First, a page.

Britbox’s flagship drama “Time” is in with a fighting chance at the Emmys this year, potentially giving the upstart streamer its first high-profile success with Emmy voters.
The three-part limited series was created and written by Jimmy McGovern (“Cracker”) and directed by Lewis Arnold (“Broadchurch”), starring Sean Bean (“Game of Thrones”) and Stephen Graham (“Line of Duty,” “Boardwalk Empire”). The series follows family man Mark Cobden (Bean), who is sentenced to four years in prison after accidentally killing a man. Consumed by guilt for his crime, Mark is confronted with navigating his terrifying new life as an inmate, and soon meets Eric McNally (Graham), an upstanding prison officer, who lives to protect the inmates against the odds in an understaffed and volatile modern British penal system. Both Mark and Eric soon come up against one of the most dangerous inmates in the prison, forcing them to make life-or-death choices between principle and survival. After its original airing on the BBC last summer across the pond, the series premiered stateside last fall on up-and-coming streaming service Britbox. The national broadcaster recently announced that the show is expanding as an anthology series, with McGovern back as writer, and the second three-episode series set in a women’s prison starring a brand new cast.
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This year, the Best Limited Series/TV Movie categories are undeniably crowded with top-notch contenders jostling for attention, like “Dopesick,” “The White Lotus,” “Maid,” “The Dropout,” “Station Eleven,” “Dr. Death,” “The First Lady,” “Under the Banner of Heaven,” “The Staircase,” “Impeachment,” “Midnight Mass” and “Scenes From a Marriage.” So that begs the question. Can a grim British co-production break through all the clutter for some Emmy love? The answer is yes, if favorable critics’ reviews and accolades mean anything.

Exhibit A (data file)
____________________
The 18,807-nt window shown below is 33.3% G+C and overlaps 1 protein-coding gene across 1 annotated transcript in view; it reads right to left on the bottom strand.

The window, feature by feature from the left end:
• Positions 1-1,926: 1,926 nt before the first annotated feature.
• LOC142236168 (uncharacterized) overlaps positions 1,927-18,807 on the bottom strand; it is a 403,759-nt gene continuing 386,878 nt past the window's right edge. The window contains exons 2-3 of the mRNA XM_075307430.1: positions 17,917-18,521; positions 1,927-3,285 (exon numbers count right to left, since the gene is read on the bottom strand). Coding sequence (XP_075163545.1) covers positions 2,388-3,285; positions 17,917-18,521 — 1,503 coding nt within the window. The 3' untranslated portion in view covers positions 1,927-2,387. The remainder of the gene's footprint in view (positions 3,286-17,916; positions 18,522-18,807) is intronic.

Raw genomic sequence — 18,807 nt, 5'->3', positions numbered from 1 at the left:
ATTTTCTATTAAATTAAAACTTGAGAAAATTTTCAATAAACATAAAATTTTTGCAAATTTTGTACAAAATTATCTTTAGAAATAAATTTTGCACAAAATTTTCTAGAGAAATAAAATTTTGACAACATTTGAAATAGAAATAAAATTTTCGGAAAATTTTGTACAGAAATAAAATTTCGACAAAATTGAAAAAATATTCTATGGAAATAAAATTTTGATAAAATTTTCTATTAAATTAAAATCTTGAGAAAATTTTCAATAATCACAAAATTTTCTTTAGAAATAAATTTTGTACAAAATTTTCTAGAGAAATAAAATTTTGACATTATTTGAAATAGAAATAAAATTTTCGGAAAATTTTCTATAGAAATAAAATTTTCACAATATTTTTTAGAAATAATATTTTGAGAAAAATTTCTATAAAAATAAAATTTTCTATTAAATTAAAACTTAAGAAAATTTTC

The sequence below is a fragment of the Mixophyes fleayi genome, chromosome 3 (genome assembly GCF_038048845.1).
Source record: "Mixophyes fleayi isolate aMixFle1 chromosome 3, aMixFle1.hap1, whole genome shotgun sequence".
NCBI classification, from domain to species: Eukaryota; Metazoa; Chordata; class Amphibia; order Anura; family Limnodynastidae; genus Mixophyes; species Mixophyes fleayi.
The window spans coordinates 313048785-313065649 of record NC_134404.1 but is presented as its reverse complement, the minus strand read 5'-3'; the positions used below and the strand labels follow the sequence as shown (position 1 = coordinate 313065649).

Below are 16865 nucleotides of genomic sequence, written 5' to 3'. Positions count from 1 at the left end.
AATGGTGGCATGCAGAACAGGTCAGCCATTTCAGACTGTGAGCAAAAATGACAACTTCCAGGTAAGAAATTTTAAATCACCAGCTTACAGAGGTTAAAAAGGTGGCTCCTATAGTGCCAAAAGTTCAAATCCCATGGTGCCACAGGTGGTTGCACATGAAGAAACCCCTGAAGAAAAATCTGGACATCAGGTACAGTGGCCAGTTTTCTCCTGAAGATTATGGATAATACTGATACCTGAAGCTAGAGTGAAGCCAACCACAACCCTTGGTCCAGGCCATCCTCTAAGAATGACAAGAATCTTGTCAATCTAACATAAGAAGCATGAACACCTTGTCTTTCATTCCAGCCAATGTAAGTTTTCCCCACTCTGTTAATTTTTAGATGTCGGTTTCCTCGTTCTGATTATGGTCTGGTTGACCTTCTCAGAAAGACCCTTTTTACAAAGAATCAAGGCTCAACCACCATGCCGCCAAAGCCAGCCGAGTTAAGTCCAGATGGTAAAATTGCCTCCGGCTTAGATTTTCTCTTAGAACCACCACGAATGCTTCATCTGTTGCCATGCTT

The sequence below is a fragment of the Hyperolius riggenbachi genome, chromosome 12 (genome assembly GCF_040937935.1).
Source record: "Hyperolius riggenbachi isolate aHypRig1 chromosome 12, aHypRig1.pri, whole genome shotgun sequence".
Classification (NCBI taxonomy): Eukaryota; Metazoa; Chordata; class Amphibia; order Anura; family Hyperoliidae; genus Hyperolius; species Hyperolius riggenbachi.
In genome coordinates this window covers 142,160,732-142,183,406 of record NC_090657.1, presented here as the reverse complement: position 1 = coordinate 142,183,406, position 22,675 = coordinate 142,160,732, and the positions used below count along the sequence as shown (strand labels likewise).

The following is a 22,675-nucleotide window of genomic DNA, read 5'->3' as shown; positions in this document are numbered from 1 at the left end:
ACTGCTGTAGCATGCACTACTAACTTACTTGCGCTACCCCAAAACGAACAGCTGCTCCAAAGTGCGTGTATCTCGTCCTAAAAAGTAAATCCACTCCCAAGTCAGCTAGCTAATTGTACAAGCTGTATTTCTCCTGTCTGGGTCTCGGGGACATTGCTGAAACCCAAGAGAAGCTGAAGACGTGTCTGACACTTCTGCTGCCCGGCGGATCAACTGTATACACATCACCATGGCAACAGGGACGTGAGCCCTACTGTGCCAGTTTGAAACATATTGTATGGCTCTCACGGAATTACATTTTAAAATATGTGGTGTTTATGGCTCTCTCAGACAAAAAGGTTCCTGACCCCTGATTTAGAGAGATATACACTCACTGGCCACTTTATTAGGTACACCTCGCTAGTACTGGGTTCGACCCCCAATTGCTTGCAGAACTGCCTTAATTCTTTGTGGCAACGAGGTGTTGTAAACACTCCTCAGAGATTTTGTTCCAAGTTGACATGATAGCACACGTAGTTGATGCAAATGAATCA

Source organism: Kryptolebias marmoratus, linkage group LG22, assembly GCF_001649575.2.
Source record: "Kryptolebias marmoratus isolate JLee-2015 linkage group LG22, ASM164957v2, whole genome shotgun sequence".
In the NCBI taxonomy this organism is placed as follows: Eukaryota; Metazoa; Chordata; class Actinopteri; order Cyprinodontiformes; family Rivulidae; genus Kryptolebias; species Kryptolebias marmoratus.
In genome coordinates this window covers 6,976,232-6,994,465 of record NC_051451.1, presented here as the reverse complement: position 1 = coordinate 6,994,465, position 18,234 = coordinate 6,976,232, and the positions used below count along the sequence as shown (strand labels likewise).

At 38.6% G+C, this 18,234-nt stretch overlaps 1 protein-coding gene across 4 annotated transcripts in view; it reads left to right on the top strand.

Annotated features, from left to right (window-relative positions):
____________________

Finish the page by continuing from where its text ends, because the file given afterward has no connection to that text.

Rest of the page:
“Time” has a staggering 100% fresh rating at Rotten Tomatoes, indicating a rare unanimous seal of approval from TV critics. TV critic Lucy Mangan (Guardian) raves that the “performances of Bean and Graham are, even though we have come to expect brilliance from them both, astonishing. So, too, are those from everyone in smaller roles, none of which is underwritten or sketchy, and who thicken the drama into something more profoundly moving and enraging at every turn,” while Graeme Blundell (The Australian) declares the series “is relentless, unnerving and urgent storytelling, TV drama that matters.”
“Time” has already proven itself with awards voters, with its strong showing at the BAFTAs last month, winning Best Mini-Series (triumphing over the likes of HBO’s “It’s a Sin” and “Landscapers”), Bean winning the coveted Best Actor prize and Graham nominated for Best Supporting Actor (bested on the night by Matthew Macfadyen from “Succession”). The series also scored three nominations at the BAFTA Craft Awards held a week prior in April, with Arnold nominated for Best Director: Fiction and nominations for Best Scripted Casting and Best Photography and Lighting: Fiction. It’s a triumphant return to prestige television for McGovern, whose impressive track record for writing quality programming that addresses timely social issues, includes acclaimed nineties crime drama “Cracker” (starring Robbie Coltrane) and the International Emmy Award-winning “The Street” (its all-star cast including Timothy Spall, Jim Broadbent, Jane Horrocks, Bob Hoskins and David Thewlis).
Emmy voters aren’t averse to honoring series set in the murky, morally-bankrupt world of the prison-industrial complex. HBO’s trail-blazing “Oz” nabbed a couple of nominations in 1999 (for guest actor Charles S. Dutton and for casting), Netflix’s “Orange is the New Black” garnered 16 Emmy nominations and four wins during its run, and more recently, limited series “Escape at Dannemora” scored six nominations in 2019, including for Best Limited Series.
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